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So the Chase Is Settled, Eh? Not Quite

Christopher Leone@ChristopherlionSenior Analyst IOctober 6, 2009

KANSAS CITY, KS - OCTOBER 03:  Jimmie Johnson, driver of the #48 Lowe's/KOBALT Tools Chevrolet during practice for the NASCAR Sprint Cup Series Price Chopper 400 presented by Kraft Foods at the Kansas Speedway on October 3, 2009 in Kansas City, Kansas.  (Photo by Matthew Stockman/Getty Images)

It seems like a grand majority of NASCAR fans and pundits are convinced that Jimmie Johnson is well on his way to an inevitable fourth consecutive championship.

Tony Stewart may have won the race at Kansas on Sunday, but Johnson still appears to have the upper hand in the war. He may have lost eight points on leader Mark Martin, finishing ninth to Martin's seventh, but Johnson's car was better throughout most of the race. He led 42 more laps than "The Kid" and finished with a driver rating nearly 18 points better than Martin's.

Remember, Kansas was the race last year after which Johnson claimed the points lead for good, extending a gap over Carl Edwards that the affable Aflac spokesman found insurmountable.

With the gap between first and second so tight, and given Johnson's history in past Chases (three consecutive championships under the Chase format, suggesting he may go down as the format's greatest driver ever), plenty of people, me included, expected Johnson to claim the lead and start running away down the stretch.

And yet it didn't happen.

Perhaps we've just postponed the inevitable. Perhaps Johnson will just pass Martin for the points lead at California, a track which he dominates (6.2 career average finish in 13 starts, with three wins).

Perhaps those eight points won't matter the same way that they did in 2004, when Kurt Busch won a championship over Johnson by that very same margin, or at Richmond, when Brian Vickers made it into the Chase by scoring eight more over the course of the season than Kyle Busch did.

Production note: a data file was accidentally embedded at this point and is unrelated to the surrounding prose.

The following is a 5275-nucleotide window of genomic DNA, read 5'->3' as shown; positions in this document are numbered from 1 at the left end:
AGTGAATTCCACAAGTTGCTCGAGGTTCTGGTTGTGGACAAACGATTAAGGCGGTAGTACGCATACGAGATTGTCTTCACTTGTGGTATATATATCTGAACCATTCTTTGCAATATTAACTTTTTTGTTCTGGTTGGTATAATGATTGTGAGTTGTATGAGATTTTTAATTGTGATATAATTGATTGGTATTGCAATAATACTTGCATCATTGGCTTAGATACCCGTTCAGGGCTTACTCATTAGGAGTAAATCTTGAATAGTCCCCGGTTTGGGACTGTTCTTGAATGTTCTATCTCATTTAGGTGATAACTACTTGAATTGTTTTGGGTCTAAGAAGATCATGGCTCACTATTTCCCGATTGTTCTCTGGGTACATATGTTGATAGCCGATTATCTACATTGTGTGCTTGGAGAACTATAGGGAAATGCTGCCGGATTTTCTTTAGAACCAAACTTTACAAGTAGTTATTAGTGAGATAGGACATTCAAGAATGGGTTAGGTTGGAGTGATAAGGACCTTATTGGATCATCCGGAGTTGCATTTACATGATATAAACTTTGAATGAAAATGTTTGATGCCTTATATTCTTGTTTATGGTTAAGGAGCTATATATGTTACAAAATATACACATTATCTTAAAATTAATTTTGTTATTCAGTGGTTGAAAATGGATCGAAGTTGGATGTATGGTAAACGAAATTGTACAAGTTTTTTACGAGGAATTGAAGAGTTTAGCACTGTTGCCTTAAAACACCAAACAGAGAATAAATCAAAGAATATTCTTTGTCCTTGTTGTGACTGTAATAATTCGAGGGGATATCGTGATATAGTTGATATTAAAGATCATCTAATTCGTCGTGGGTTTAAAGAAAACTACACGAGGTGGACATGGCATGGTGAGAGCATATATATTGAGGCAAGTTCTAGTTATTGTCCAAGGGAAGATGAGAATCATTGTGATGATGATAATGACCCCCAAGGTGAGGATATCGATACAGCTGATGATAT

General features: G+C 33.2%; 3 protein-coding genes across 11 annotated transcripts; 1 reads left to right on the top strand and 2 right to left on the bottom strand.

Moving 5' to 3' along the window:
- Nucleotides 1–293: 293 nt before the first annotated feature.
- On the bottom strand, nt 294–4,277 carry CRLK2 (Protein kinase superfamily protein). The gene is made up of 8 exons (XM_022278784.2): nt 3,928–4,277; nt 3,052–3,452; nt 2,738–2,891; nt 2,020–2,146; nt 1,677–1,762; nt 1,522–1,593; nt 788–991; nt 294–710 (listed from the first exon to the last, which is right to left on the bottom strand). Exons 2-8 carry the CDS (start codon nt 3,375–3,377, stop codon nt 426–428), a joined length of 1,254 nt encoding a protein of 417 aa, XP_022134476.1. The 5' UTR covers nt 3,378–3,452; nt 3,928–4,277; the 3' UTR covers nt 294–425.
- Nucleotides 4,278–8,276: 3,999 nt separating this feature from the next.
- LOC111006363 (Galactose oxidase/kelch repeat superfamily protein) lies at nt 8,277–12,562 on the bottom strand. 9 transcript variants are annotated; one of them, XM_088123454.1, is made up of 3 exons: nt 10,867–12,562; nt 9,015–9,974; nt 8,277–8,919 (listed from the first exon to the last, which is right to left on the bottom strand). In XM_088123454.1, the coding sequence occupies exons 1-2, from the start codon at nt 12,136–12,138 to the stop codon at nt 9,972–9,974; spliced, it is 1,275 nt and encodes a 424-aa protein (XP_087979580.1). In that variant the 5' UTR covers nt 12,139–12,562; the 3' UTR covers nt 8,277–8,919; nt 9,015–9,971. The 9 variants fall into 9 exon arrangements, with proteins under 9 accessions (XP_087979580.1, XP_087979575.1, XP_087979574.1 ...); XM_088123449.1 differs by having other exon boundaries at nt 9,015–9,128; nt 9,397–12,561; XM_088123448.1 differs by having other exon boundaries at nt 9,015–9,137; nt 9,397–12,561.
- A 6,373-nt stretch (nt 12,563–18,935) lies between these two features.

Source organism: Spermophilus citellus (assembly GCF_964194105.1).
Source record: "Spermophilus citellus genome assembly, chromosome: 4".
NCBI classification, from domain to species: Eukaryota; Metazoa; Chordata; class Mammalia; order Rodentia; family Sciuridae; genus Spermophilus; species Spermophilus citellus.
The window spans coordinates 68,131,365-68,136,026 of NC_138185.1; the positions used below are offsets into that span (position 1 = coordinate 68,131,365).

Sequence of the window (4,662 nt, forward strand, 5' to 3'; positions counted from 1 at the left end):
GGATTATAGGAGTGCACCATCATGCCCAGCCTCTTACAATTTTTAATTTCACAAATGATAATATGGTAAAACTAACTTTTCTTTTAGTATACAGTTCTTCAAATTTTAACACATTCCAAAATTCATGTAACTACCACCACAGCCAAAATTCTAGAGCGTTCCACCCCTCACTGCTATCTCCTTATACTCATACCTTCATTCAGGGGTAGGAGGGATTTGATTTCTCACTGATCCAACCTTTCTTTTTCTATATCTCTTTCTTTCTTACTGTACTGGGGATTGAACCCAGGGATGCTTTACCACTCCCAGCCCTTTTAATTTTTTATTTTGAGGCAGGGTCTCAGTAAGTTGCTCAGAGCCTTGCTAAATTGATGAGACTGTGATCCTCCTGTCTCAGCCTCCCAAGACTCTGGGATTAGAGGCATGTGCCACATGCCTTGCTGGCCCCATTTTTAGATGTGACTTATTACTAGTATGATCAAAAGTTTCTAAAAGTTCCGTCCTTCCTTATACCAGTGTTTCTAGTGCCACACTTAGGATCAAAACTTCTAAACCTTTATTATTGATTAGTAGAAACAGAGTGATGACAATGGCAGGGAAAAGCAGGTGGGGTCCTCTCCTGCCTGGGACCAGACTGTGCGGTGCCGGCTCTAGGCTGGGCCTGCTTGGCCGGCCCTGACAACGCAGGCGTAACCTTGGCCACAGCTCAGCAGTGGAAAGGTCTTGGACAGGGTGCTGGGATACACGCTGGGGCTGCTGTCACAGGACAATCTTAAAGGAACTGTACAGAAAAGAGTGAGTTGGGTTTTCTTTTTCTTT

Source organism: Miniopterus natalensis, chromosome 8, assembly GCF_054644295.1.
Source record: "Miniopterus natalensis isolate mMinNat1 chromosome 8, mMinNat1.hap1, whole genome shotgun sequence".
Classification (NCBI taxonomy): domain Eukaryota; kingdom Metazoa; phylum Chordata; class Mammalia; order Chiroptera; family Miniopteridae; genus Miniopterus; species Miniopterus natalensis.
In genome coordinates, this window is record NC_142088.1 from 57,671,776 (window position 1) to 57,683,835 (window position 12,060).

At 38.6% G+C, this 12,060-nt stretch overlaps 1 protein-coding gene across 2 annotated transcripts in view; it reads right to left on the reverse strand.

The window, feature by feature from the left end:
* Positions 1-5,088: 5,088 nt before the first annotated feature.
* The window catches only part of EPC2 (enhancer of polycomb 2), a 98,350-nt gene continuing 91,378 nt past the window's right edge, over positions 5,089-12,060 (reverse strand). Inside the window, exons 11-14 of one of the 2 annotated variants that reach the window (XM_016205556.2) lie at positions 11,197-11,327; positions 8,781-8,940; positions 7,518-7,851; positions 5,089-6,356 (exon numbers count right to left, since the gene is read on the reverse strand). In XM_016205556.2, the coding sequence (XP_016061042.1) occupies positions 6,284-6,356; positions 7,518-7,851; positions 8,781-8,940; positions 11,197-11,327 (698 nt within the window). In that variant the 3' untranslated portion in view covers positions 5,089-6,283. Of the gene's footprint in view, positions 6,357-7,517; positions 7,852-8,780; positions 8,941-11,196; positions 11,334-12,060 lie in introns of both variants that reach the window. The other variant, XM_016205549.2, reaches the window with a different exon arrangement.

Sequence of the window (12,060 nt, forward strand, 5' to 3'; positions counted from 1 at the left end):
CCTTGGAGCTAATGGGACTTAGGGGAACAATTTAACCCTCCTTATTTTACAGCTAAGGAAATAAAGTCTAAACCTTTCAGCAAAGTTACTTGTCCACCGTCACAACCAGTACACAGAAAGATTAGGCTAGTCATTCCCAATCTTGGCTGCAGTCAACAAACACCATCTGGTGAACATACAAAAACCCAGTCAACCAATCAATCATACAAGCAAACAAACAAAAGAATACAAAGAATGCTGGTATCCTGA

Keep in mind, too, that last year's Chase run was not at all like Johnson's first two championships. In 2006, he didn't claim the lead until eight races into the playoffs, in the Dickies 500 at Texas.

In 2007, Johnson and Jeff Gordon started out fairly evenly matched. When Johnson claimed the points lead at Kansas, the gap was only six points. He lost it the next weekend, and didn't reclaim it again until Texas.

In other words, last year was an outlier. Johnson can easily repeat his 2006 and 2007 performances, claiming the points lead late after the other drivers make mistakes.

Sure, Martin could have done better than a seventh at Kansas to open a larger gap over Johnson. And simply beating the 48 team every weekend won't win them a championship—not with Stewart and Juan Montoya as strong as they are. This isn't a two-horse race between Johnson and Martin, as it was with Johnson and Edwards a year ago.

If Johnson couldn't seize an easy opportunity to pace the field at Kansas, however, he might be human after all. Hold your horses, cynics—this Chase ain't settled yet.

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